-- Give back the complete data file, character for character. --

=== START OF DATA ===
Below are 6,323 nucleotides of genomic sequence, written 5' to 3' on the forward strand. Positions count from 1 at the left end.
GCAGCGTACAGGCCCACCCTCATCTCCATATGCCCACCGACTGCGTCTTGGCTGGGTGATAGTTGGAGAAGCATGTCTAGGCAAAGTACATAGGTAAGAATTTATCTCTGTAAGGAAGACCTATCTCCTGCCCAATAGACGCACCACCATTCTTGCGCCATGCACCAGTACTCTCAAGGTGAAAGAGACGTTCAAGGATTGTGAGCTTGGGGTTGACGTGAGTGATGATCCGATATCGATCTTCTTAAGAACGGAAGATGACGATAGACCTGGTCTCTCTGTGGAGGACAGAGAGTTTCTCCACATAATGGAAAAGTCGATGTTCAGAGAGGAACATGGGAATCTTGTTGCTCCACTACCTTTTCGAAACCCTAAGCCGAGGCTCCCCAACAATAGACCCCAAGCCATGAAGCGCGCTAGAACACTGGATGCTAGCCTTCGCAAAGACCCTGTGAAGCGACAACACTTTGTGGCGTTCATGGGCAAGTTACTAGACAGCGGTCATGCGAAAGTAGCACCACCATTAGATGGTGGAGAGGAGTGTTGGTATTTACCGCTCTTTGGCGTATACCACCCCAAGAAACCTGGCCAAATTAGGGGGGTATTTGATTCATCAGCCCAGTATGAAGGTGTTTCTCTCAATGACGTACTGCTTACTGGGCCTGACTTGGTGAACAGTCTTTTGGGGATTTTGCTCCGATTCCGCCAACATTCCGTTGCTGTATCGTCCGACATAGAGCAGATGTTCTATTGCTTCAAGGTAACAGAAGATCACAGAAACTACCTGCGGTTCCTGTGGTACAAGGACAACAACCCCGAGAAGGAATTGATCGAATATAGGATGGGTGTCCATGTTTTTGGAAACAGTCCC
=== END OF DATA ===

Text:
Below are 6,323 nucleotides of genomic sequence, written 5' to 3' on the forward strand. Positions count from 1 at the left end.
GCAGCGTACAGGCCCACCCTCATCTCCATATGCCCACCGACTGCGTCTTGGCTGGGTGATAGTTGGAGAAGCATGTCTAGGCAAAGTACATAGGTAAGAATTTATCTCTGTAAGGAAGACCTATCTCCTGCCCAATAGACGCACCACCATTCTTGCGCCATGCACCAGTACTCTCAAGGTGAAAGAGACGTTCAAGGATTGTGAGCTTGGGGTTGACGTGAGTGATGATCCGATATCGATCTTCTTAAGAACGGAAGATGACGATAGACCTGGTCTCTCTGTGGAGGACAGAGAGTTTCTCCACATAATGGAAAAGTCGATGTTCAGAGAGGAACATGGGAATCTTGTTGCTCCACTACCTTTTCGAAACCCTAAGCCGAGGCTCCCCAACAATAGACCCCAAGCCATGAAGCGCGCTAGAACACTGGATGCTAGCCTTCGCAAAGACCCTGTGAAGCGACAACACTTTGTGGCGTTCATGGGCAAGTTACTAGACAGCGGTCATGCGAAAGTAGCACCACCATTAGATGGTGGAGAGGAGTGTTGGTATTTACCGCTCTTTGGCGTATACCACCCCAAGAAACCTGGCCAAATTAGGGGGGTATTTGATTCATCAGCCCAGTATGAAGGTGTTTCTCTCAATGACGTACTGCTTACTGGGCCTGACTTGGTGAACAGTCTTTTGGGGATTTTGCTCCGATTCCGCCAACATTCCGTTGCTGTATCGTCCGACATAGAGCAGATGTTCTATTGCTTCAAGGTAACAGAAGATCACAGAAACTACCTGCGGTTCCTGTGGTACAAGGACAACAACCCCGAGAAGGAATTGATCGAATATAGGATGGGTGTCCATGTTTTTGGAAACAGTCCC